“Pakistan willing to discuss all matters with India — Kashmir, Siachen or terrorism”
Islamabad, 24 April 2012. Amid calls for the demilitarization of the Siachen glacier, Prime Minister Syed Yusuf Raza Gilani on Monday reiterated his government’s belief in finding a solution to all issues through dialogue.
Addressing a conference in the capital, he said: “I strongly believe that better sense will prevail on both sides and we will resolve these issues through dialogue.”
Of the view that the “era of wars” is over, the premier said Pakistan was willing to sit with India and discuss all matters: be it Kashmir, Siachen or terrorism. It is in pursuit of this policy that he took the initiative and met Indian Prime Minister Manmohan Singh at an international conference, he pointed out.
In a related statement in Lahore on Sunday, cricketer-turned-politician Imran Khan called for demilitarization of Siachen but differed with political rival and former Prime Minister Nawaz Sharif’s contention that Pakistan should take the initiative in withdrawing troops from the glacier that is the world’s highest battlefield.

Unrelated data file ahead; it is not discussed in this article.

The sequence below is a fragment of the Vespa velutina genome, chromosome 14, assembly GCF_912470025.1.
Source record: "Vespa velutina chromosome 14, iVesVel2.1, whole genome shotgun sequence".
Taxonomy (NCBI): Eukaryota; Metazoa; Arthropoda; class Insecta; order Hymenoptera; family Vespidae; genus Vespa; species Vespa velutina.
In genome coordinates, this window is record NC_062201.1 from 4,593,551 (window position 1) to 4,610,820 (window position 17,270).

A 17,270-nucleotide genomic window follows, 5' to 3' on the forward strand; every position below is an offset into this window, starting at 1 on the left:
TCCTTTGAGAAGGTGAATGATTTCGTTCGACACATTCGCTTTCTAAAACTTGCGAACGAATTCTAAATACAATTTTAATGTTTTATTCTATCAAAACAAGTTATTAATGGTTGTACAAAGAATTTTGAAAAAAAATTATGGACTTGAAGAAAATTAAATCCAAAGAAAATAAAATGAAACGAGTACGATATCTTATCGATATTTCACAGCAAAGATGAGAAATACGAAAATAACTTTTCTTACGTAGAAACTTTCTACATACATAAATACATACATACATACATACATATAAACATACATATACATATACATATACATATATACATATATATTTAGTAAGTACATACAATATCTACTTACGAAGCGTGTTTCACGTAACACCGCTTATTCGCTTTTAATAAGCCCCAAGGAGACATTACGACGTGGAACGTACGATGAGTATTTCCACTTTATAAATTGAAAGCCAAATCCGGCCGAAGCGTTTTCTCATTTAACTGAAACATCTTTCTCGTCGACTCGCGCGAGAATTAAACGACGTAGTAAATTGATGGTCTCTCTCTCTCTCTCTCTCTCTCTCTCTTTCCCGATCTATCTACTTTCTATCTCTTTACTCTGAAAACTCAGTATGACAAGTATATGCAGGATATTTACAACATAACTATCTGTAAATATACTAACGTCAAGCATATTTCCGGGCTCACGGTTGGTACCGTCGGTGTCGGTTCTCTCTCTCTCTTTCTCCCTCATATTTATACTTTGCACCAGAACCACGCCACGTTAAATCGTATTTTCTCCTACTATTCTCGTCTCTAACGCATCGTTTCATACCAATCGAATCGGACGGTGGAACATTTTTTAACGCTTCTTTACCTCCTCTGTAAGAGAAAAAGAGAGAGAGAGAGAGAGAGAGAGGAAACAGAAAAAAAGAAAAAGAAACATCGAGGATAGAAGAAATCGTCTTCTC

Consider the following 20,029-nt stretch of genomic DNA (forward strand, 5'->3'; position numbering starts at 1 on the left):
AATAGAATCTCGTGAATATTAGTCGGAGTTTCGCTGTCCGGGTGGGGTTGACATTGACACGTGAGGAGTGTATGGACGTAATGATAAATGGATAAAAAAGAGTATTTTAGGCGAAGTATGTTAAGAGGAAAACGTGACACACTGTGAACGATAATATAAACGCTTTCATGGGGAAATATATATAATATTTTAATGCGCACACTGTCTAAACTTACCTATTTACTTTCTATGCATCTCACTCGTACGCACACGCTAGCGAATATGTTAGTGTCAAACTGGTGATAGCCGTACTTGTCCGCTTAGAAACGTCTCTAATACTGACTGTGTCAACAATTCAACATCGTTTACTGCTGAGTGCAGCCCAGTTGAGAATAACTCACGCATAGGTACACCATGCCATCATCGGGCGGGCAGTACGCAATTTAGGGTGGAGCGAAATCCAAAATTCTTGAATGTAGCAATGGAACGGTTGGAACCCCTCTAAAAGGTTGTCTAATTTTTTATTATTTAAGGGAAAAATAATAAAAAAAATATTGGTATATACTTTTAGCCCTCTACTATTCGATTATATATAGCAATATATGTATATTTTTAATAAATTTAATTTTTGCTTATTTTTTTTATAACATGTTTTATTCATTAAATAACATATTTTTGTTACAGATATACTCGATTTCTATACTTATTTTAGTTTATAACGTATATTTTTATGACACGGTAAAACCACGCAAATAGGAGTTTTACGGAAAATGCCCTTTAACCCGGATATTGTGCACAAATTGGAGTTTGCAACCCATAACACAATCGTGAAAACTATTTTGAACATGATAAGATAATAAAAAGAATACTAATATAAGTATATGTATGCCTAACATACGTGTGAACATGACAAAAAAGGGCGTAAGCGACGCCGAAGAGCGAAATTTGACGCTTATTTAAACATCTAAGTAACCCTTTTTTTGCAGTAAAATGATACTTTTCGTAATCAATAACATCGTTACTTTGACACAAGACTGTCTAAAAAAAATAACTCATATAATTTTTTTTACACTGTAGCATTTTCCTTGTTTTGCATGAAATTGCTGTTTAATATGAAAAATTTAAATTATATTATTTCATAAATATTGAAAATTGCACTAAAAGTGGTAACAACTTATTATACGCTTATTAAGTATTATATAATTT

Ever since an avalanche buried 135 soldiers of the 6 Northern Light Infantry in the Gayari sector of Siachen on April 7, demands for demilitarization of Siachen have gained currency within Pakistan with even the Chief of Army Staff Ashfaq Parvez Kayani weighing in. But the majority opinion is against a unilateral withdrawal by Pakistan with President Asif Ali Zardari himself speaking against it last Friday.
Meanwhile, Jammu and Kashmir Liberation Front leader Yasin Malik — who is on a visit to Pakistan — said in Lahore that his organisation would step up efforts to resolve the Kashmir issue with or without Pakistan’s help.
Apprehensive that the Kashmir issue was being put on the backburner, he expressed disappointment with India and the international community for their apathy; warning that Kashmiris would be forced to take up arms again if the two countries failed to resolve the issue.